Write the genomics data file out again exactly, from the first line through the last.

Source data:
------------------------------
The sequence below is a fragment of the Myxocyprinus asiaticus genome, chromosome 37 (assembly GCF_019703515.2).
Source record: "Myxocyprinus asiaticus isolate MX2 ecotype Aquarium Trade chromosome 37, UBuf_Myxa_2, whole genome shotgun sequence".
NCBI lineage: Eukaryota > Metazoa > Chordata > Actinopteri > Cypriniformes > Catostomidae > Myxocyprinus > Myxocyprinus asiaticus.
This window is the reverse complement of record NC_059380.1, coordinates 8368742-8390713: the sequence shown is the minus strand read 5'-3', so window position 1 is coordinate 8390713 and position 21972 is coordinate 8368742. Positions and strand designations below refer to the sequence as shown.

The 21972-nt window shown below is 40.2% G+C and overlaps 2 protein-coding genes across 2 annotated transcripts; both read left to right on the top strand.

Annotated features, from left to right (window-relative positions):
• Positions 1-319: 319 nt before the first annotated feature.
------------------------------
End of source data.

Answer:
The sequence below is a fragment of the Myxocyprinus asiaticus genome, chromosome 37 (assembly GCF_019703515.2).
Source record: "Myxocyprinus asiaticus isolate MX2 ecotype Aquarium Trade chromosome 37, UBuf_Myxa_2, whole genome shotgun sequence".
NCBI lineage: Eukaryota > Metazoa > Chordata > Actinopteri > Cypriniformes > Catostomidae > Myxocyprinus > Myxocyprinus asiaticus.
This window is the reverse complement of record NC_059380.1, coordinates 8368742-8390713: the sequence shown is the minus strand read 5'-3', so window position 1 is coordinate 8390713 and position 21972 is coordinate 8368742. Positions and strand designations below refer to the sequence as shown.

The 21972-nt window shown below is 40.2% G+C and overlaps 2 protein-coding genes across 2 annotated transcripts; both read left to right on the top strand.

Annotated features, from left to right (window-relative positions):
• Positions 1-319: 319 nt before the first annotated feature.